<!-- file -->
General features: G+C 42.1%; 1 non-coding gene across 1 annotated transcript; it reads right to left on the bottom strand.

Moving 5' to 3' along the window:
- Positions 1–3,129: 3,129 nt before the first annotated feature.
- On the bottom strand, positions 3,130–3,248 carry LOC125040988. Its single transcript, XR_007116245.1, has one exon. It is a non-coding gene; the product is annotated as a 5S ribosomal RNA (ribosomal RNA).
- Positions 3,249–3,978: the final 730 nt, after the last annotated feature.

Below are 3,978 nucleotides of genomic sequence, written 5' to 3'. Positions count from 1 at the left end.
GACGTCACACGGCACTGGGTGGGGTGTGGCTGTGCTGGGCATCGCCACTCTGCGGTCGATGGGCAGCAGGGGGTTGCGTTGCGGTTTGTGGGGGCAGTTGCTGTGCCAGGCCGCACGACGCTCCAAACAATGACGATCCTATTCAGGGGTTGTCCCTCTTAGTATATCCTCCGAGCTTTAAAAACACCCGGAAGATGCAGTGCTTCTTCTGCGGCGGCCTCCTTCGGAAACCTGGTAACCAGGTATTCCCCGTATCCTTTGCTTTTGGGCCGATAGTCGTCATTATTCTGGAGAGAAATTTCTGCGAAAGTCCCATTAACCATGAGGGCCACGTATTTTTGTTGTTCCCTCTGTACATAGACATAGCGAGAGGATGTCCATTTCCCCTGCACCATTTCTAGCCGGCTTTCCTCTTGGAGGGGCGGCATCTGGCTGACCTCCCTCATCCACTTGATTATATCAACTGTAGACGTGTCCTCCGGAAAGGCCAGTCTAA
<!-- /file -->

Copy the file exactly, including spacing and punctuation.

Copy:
General features: G+C 42.1%; 1 non-coding gene across 1 annotated transcript; it reads right to left on the bottom strand.

Moving 5' to 3' along the window:
- Positions 1–3,129: 3,129 nt before the first annotated feature.
- On the bottom strand, positions 3,130–3,248 carry LOC125040988. Its single transcript, XR_007116245.1, has one exon. It is a non-coding gene; the product is annotated as a 5S ribosomal RNA (ribosomal RNA).
- Positions 3,249–3,978: the final 730 nt, after the last annotated feature.

Below are 3,978 nucleotides of genomic sequence, written 5' to 3'. Positions count from 1 at the left end.
GACGTCACACGGCACTGGGTGGGGTGTGGCTGTGCTGGGCATCGCCACTCTGCGGTCGATGGGCAGCAGGGGGTTGCGTTGCGGTTTGTGGGGGCAGTTGCTGTGCCAGGCCGCACGACGCTCCAAACAATGACGATCCTATTCAGGGGTTGTCCCTCTTAGTATATCCTCCGAGCTTTAAAAACACCCGGAAGATGCAGTGCTTCTTCTGCGGCGGCCTCCTTCGGAAACCTGGTAACCAGGTATTCCCCGTATCCTTTGCTTTTGGGCCGATAGTCGTCATTATTCTGGAGAGAAATTTCTGCGAAAGTCCCATTAACCATGAGGGCCACGTATTTTTGTTGTTCCCTCTGTACATAGACATAGCGAGAGGATGTCCATTTCCCCTGCACCATTTCTAGCCGGCTTTCCTCTTGGAGGGGCGGCATCTGGCTGACCTCCCTCATCCACTTGATTATATCAACTGTAGACGTGTCCTCCGGAAAGGCCAGTCTAA